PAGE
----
Ultimately, those questions are immaterial: even if the bill were passed, nobody is going to be prosecuted for participating in a masquerade party (more’s the pity). But they could plausibly go after other people who, for whatever reason they privately hold, want to wear a mask in public.
And this gets me to the guts of the problem with Lambie’s Bill. On the visceral, petty, tiny-minded level, I agree with Lambie when she says, in the explanatory memorandum:
The security and the safety of the community must come first. Moreover, the community must feel safe. Full face coverings such as helmets, masks, balaclavas and other facial coverings worn in public without good reason, often cause unnecessary fear with the Australian general public.
We feel safer when we are able to police each other. There is a conservative instinct to coerce people into conventional, social behaviours by using reputation, shame, and disapproval. It’s a conservative instinct which I, as a conservative, also have.
But it’s a weapon in the conservative armoury that we can use only when we have appropriate protections for individuals in place. We live in a society where there are so many private surveillance devices in operation. When I walk down the street, I have no idea who’s got footage of me or what their method for storing it is. If I’m in the background when somebody’s taking a picture to be uploaded to Facebook, I know that Facebook’s algorithm has a good chance of identifying me.
I was in Sydney recently and was shocked to see a club scanning licences and taking pictures of people who were entering. I’d written about this a few years ago for New Matilda, but seeing it in operation was horrifying: there was absolutely no protection for private information, and the bouncer was given the home address of everybody coming in. The screen was so large and bright that I, a random bystander, could easily read the name and details of entrants. But here was a long line of people willing to exchange their private details for entry into a club run by people associated with organised crime.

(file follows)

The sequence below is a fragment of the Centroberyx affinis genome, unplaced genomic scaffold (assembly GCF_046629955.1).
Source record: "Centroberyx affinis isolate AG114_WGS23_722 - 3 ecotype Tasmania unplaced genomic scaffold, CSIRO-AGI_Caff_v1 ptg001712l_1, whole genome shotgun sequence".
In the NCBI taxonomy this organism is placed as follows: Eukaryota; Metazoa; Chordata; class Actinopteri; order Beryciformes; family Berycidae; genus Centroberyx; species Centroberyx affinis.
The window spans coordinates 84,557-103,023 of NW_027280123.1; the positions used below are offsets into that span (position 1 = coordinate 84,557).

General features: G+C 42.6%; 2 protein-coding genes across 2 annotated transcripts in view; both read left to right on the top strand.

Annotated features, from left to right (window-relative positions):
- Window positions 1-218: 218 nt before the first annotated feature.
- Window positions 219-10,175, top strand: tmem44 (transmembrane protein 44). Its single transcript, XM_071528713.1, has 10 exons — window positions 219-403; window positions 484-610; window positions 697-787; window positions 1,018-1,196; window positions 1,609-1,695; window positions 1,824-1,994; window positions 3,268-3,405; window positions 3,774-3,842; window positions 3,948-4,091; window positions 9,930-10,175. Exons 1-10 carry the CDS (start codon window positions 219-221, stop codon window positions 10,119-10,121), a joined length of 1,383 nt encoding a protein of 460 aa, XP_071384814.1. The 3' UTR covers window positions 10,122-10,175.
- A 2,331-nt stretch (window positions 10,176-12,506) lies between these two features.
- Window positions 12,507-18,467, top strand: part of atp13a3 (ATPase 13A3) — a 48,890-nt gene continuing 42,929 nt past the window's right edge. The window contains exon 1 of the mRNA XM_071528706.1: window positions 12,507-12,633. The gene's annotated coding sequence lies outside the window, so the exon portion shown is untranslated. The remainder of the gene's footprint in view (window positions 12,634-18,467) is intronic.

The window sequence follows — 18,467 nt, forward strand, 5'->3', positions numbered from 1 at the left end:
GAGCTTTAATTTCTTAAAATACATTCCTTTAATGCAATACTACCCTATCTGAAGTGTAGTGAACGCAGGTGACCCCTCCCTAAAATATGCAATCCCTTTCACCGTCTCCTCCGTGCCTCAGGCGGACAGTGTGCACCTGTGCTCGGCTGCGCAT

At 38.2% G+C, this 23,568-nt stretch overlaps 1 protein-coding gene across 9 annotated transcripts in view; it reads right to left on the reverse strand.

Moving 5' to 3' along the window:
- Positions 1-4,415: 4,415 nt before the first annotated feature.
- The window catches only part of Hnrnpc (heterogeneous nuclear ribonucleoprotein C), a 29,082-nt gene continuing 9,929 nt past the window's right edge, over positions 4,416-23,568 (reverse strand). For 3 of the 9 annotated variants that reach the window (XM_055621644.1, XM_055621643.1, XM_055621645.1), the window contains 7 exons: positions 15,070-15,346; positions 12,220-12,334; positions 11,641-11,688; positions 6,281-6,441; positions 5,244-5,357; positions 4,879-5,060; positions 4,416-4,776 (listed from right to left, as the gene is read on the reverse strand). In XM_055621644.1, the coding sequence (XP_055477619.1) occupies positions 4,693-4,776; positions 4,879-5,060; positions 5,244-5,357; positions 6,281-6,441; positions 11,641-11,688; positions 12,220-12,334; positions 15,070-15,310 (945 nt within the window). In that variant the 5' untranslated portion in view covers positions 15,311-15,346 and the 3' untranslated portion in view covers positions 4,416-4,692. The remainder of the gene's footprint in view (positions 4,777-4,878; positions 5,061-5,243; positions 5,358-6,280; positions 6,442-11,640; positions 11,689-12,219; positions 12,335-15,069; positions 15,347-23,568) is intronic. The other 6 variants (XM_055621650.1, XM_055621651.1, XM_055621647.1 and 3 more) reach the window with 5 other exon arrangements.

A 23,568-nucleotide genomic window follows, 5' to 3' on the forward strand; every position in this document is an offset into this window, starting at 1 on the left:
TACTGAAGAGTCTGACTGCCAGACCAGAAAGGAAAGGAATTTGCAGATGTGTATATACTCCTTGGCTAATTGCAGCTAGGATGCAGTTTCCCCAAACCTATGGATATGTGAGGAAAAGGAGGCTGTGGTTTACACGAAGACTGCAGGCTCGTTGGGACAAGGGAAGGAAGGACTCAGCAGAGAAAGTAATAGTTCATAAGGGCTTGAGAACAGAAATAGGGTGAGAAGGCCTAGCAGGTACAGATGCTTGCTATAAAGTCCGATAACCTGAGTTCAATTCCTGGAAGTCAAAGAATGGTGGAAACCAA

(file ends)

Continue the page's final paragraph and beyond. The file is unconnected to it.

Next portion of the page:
And the operation of the shaming weaponry falls disproportionately upon those who can’t fight back. No amount of shaming is ever going to stop the News Corp columnists from writing vile, antisocial garbage, and yet very slight shaming can have the effect of stopping a more vulnerable person from pursuing their rights against an employer who’s ripped them off.
At some point, we are going to have to empower people to be able to defend their privacy against others in society. Either by restricting private surveillance or identity-matching software, or by fostering a public culture of wearing identity-concealing clothing in public. I’d prefer the former, but we are likely to end up with the latter. If you want to go to a protest, if you want to go to a subversive film festival, if you want to buy a litre of milk from the supermarket, wear a Venetian mask and pay in cash.
We should not forget that this Bill was promoted by and for those conservatives who are unlike me. This is racism veiled in the language of security. If we were really worried about safety, we would focus on education, economics, and culture way before we worried about people wearing disguises. Where I am puzzling about masks and morph suits, Lambie and her kind really only care about burqas and niqabs.
But even if it weren’t about racism (which it is) we should still expose the security rhetoric to be deeply flawed. People should be able to negotiate their anonymity on their own terms, revealing only as much about themselves to their neighbours as they want rather than being forced to expose themselves. Even if the Bill weren’t riddled with problems, it should be opposed because it promotes a society in which we should not wish to live.
That, and it’s way racist.